Saturday, November 17, 2007

An insight on sin from a dead puritan guy

I've been reading a book called Of the Mortification of Sin in Believers by the puritan writer, John Owen. And I must say, although he wrote this book a few centuries ago, it captures insights on sin to the extent that i've yet to see in any modern writer. Here's one section that really spoke to me as I was reading this morning:

"Rise mightily against the first actings of your distemper [or temptation]; suffer it not to get the least ground. Do not say, 'Thus far it shall go, and no farther.' If it have allowance for one step, it will take another. It is impossible to fix bounds to sin. It is like water in a channel; if it once break out, it will have its course. Its not acting is easier to be compassed than its bounding. Therefore does James give that gradation and process of lust (1:14-15), that we may stop at the entrance. Do you find your corruption to begin to entangle your thoughts? Rise up with all your strength against it, with no less indignation than if it had fully accomplished what it aims at. Consider what an unclean thought would have; it would have you roll yourself in folly and filth. Ask envy what it would have; murder and destruction is at the end of it. Set yourself against it with no less vigor than if it had utterly debased you to wickedness. Without this course you will not prevail. As sin gets ground in the affections to delight in, it gets also upon the understanding to slight it."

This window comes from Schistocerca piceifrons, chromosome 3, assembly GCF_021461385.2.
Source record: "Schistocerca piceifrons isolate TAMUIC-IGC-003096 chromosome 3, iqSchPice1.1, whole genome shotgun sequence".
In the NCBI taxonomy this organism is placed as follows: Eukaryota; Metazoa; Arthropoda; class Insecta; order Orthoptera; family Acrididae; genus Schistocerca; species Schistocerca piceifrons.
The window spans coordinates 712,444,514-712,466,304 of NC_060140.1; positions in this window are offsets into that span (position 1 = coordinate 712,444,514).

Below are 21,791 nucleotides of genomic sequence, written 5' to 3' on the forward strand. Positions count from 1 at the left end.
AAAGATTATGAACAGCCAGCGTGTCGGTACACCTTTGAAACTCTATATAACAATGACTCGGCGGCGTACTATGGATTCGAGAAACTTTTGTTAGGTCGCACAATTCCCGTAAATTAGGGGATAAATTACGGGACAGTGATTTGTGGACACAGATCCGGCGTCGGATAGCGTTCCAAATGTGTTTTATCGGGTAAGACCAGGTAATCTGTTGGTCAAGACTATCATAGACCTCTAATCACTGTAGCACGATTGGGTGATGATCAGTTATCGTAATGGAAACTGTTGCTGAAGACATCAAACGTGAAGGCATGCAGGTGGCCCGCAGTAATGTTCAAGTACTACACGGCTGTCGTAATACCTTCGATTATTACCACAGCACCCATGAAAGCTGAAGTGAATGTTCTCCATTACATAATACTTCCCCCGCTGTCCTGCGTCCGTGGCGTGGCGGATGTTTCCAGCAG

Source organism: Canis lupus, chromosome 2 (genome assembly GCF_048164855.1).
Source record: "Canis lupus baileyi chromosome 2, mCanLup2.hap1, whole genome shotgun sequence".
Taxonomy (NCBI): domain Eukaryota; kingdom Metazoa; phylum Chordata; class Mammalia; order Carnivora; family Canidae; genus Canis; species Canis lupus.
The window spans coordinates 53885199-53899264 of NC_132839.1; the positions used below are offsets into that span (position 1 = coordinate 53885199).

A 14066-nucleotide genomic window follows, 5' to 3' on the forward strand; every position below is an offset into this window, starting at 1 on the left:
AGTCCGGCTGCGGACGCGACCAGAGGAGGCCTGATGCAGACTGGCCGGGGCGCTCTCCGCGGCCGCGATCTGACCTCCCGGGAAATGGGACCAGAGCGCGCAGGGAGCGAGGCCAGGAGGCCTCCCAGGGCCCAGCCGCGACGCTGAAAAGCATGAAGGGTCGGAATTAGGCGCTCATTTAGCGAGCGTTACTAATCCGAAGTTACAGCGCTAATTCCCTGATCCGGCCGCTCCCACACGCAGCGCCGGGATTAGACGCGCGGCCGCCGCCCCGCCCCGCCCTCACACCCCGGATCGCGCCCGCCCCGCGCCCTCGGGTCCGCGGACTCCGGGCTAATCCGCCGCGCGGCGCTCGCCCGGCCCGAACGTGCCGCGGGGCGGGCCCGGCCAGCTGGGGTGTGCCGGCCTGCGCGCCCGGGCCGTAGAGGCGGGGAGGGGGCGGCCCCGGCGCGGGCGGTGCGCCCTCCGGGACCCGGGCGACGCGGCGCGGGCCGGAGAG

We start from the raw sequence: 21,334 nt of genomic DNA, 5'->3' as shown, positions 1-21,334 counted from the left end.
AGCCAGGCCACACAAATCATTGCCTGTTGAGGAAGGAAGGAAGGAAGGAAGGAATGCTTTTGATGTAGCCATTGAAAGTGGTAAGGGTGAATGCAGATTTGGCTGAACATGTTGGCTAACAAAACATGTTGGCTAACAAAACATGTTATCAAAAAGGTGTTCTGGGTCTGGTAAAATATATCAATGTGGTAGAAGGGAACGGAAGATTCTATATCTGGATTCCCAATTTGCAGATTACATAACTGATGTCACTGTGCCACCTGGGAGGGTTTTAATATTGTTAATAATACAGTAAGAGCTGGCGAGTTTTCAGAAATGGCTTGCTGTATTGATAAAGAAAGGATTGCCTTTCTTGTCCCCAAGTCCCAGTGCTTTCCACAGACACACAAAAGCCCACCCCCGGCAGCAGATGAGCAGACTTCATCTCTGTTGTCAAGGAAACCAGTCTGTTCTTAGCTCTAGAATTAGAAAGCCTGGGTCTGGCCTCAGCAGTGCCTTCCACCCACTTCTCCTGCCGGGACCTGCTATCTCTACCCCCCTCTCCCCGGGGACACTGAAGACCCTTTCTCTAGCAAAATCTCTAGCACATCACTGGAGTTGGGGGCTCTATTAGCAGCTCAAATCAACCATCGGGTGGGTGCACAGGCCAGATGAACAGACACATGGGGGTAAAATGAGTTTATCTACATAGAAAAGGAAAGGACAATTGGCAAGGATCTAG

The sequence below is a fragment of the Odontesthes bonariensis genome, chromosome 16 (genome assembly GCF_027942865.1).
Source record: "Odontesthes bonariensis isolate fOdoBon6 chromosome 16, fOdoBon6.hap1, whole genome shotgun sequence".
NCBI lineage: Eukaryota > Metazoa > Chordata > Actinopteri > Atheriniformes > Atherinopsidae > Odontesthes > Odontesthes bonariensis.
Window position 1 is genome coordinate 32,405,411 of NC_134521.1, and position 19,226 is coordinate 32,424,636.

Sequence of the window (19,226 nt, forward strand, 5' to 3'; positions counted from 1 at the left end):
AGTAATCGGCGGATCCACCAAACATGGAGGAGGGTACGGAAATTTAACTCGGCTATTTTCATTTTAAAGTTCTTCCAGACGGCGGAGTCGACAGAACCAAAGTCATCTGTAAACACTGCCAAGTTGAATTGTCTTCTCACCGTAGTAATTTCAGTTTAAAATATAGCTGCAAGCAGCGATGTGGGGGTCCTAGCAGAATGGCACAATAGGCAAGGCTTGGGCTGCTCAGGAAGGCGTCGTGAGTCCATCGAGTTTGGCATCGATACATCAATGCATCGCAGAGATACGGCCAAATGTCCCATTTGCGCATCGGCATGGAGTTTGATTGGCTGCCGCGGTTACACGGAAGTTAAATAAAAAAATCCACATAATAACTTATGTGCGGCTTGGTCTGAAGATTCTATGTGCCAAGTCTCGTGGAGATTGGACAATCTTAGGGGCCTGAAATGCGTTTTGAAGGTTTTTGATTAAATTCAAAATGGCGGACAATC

I pray that this will speak to you as it has spoken to me, that we fight sin with everything we have (with the help of the Holy Spirit) to the day we die.

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